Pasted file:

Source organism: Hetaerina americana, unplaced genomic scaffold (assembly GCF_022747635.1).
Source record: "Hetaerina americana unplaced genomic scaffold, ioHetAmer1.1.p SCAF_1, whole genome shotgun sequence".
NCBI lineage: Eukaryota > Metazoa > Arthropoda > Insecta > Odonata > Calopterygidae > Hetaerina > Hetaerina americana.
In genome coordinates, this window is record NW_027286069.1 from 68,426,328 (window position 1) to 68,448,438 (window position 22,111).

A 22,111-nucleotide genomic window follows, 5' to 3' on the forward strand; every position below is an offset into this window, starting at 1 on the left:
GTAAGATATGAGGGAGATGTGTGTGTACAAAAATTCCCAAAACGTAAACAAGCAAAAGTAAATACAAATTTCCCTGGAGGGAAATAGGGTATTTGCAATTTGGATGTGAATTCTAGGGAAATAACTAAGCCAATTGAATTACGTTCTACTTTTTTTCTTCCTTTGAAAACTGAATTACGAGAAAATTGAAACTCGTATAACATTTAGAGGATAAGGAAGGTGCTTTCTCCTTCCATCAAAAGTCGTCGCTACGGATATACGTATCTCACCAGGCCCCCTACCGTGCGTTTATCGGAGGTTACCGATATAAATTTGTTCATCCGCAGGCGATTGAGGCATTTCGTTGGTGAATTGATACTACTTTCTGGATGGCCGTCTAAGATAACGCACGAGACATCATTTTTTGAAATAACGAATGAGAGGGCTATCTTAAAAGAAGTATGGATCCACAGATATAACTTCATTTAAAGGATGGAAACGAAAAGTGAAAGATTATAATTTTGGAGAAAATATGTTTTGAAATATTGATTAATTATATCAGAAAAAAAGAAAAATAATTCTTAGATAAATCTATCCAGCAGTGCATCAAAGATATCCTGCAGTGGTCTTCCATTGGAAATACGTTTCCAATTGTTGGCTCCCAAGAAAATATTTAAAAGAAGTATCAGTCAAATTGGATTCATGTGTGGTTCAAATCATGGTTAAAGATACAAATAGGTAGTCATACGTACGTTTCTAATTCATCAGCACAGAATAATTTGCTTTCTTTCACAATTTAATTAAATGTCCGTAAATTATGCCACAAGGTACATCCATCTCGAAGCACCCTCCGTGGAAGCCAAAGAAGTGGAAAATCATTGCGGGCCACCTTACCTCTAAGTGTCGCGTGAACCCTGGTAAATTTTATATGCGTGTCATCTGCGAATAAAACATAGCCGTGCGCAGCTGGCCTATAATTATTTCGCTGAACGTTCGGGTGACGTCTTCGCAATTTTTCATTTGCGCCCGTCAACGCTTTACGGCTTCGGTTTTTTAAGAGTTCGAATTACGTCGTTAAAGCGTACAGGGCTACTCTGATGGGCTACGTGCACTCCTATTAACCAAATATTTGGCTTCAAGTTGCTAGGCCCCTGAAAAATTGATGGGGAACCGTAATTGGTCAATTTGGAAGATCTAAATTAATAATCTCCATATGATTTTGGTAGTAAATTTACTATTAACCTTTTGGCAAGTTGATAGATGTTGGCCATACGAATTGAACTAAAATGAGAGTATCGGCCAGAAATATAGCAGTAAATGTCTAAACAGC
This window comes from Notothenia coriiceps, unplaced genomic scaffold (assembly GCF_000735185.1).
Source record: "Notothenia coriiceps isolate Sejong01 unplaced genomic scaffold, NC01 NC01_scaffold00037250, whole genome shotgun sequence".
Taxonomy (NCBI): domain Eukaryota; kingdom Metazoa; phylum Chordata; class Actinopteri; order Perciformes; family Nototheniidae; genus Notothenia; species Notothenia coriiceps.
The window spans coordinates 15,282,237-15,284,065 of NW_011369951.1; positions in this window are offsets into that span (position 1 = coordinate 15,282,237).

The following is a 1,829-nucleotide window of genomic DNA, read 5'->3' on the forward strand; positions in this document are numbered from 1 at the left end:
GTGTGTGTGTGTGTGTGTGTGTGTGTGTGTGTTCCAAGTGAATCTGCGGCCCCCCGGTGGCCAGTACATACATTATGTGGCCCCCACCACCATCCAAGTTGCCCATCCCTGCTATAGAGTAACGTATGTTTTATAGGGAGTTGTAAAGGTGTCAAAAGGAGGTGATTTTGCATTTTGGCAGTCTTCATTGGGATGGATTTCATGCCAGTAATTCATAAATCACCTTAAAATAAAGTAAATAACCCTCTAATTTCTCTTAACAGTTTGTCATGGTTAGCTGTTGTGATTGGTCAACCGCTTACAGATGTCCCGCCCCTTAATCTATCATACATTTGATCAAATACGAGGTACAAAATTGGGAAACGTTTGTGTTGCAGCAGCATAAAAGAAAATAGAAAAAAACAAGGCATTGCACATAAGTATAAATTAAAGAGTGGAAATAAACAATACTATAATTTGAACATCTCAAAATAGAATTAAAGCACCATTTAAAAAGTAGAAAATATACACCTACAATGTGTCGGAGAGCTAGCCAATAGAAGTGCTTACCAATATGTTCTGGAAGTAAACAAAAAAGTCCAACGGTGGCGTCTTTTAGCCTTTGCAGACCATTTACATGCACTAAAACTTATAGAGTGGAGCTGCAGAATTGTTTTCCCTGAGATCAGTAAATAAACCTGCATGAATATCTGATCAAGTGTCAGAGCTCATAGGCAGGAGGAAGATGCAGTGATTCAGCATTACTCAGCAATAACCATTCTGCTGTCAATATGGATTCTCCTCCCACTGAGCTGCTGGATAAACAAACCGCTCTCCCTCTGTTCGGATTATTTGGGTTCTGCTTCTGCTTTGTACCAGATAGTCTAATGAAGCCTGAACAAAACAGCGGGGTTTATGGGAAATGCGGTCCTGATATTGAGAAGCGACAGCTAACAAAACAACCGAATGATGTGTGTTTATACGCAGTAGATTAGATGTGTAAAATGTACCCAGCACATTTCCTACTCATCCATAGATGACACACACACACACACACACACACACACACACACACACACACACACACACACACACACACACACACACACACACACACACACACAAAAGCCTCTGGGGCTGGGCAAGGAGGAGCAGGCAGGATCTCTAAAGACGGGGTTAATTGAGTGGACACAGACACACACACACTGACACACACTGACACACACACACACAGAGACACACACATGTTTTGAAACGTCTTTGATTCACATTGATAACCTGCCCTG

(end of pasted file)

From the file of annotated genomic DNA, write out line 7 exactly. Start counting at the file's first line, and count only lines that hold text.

This window comes from Notothenia coriiceps, unplaced genomic scaffold (assembly GCF_000735185.1).